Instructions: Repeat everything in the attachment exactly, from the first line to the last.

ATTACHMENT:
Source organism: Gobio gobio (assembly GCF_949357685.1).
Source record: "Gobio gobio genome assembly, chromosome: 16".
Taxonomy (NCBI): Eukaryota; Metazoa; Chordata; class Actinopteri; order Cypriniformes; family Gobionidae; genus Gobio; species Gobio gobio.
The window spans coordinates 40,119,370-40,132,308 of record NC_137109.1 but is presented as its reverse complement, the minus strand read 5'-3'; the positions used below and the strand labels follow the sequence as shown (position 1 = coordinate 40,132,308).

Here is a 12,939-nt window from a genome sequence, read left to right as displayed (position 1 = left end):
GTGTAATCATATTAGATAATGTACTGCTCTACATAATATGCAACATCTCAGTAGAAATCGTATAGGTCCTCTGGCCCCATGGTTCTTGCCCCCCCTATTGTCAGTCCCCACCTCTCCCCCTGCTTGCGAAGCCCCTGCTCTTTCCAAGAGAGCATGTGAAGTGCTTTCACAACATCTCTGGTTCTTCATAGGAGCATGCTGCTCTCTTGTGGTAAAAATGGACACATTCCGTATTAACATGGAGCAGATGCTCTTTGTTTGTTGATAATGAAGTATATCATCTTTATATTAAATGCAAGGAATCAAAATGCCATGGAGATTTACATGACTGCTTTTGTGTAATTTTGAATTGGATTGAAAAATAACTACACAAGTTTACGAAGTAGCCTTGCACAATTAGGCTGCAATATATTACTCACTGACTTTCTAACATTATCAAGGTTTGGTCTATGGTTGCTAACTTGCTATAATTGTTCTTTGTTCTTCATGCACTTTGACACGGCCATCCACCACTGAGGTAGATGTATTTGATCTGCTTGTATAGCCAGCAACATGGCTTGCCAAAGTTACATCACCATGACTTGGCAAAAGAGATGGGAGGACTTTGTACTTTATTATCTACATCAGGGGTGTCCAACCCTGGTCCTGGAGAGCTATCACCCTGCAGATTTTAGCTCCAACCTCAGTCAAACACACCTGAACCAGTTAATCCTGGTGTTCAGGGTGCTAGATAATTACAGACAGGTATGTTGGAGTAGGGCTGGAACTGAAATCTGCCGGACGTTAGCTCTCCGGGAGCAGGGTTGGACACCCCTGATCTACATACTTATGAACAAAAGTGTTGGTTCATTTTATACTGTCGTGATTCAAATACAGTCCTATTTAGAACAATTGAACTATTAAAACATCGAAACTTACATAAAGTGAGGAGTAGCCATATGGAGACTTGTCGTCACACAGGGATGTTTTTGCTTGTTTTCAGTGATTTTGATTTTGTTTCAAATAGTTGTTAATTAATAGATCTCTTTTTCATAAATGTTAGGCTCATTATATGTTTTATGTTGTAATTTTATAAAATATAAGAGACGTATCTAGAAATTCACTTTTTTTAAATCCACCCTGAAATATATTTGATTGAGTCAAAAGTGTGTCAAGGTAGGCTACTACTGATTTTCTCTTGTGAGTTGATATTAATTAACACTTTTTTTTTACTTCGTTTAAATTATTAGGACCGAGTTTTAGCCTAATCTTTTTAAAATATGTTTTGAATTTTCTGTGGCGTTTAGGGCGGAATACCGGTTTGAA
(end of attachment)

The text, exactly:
Source organism: Gobio gobio (assembly GCF_949357685.1).
Source record: "Gobio gobio genome assembly, chromosome: 16".
Taxonomy (NCBI): Eukaryota; Metazoa; Chordata; class Actinopteri; order Cypriniformes; family Gobionidae; genus Gobio; species Gobio gobio.
The window spans coordinates 40,119,370-40,132,308 of record NC_137109.1 but is presented as its reverse complement, the minus strand read 5'-3'; the positions used below and the strand labels follow the sequence as shown (position 1 = coordinate 40,132,308).

Here is a 12,939-nt window from a genome sequence, read left to right as displayed (position 1 = left end):
GTGTAATCATATTAGATAATGTACTGCTCTACATAATATGCAACATCTCAGTAGAAATCGTATAGGTCCTCTGGCCCCATGGTTCTTGCCCCCCCTATTGTCAGTCCCCACCTCTCCCCCTGCTTGCGAAGCCCCTGCTCTTTCCAAGAGAGCATGTGAAGTGCTTTCACAACATCTCTGGTTCTTCATAGGAGCATGCTGCTCTCTTGTGGTAAAAATGGACACATTCCGTATTAACATGGAGCAGATGCTCTTTGTTTGTTGATAATGAAGTATATCATCTTTATATTAAATGCAAGGAATCAAAATGCCATGGAGATTTACATGACTGCTTTTGTGTAATTTTGAATTGGATTGAAAAATAACTACACAAGTTTACGAAGTAGCCTTGCACAATTAGGCTGCAATATATTACTCACTGACTTTCTAACATTATCAAGGTTTGGTCTATGGTTGCTAACTTGCTATAATTGTTCTTTGTTCTTCATGCACTTTGACACGGCCATCCACCACTGAGGTAGATGTATTTGATCTGCTTGTATAGCCAGCAACATGGCTTGCCAAAGTTACATCACCATGACTTGGCAAAAGAGATGGGAGGACTTTGTACTTTATTATCTACATCAGGGGTGTCCAACCCTGGTCCTGGAGAGCTATCACCCTGCAGATTTTAGCTCCAACCTCAGTCAAACACACCTGAACCAGTTAATCCTGGTGTTCAGGGTGCTAGATAATTACAGACAGGTATGTTGGAGTAGGGCTGGAACTGAAATCTGCCGGACGTTAGCTCTCCGGGAGCAGGGTTGGACACCCCTGATCTACATACTTATGAACAAAAGTGTTGGTTCATTTTATACTGTCGTGATTCAAATACAGTCCTATTTAGAACAATTGAACTATTAAAACATCGAAACTTACATAAAGTGAGGAGTAGCCATATGGAGACTTGTCGTCACACAGGGATGTTTTTGCTTGTTTTCAGTGATTTTGATTTTGTTTCAAATAGTTGTTAATTAATAGATCTCTTTTTCATAAATGTTAGGCTCATTATATGTTTTATGTTGTAATTTTATAAAATATAAGAGACGTATCTAGAAATTCACTTTTTTTAAATCCACCCTGAAATATATTTGATTGAGTCAAAAGTGTGTCAAGGTAGGCTACTACTGATTTTCTCTTGTGAGTTGATATTAATTAACACTTTTTTTTTACTTCGTTTAAATTATTAGGACCGAGTTTTAGCCTAATCTTTTTAAAATATGTTTTGAATTTTCTGTGGCGTTTAGGGCGGAATACCGGTTTGAA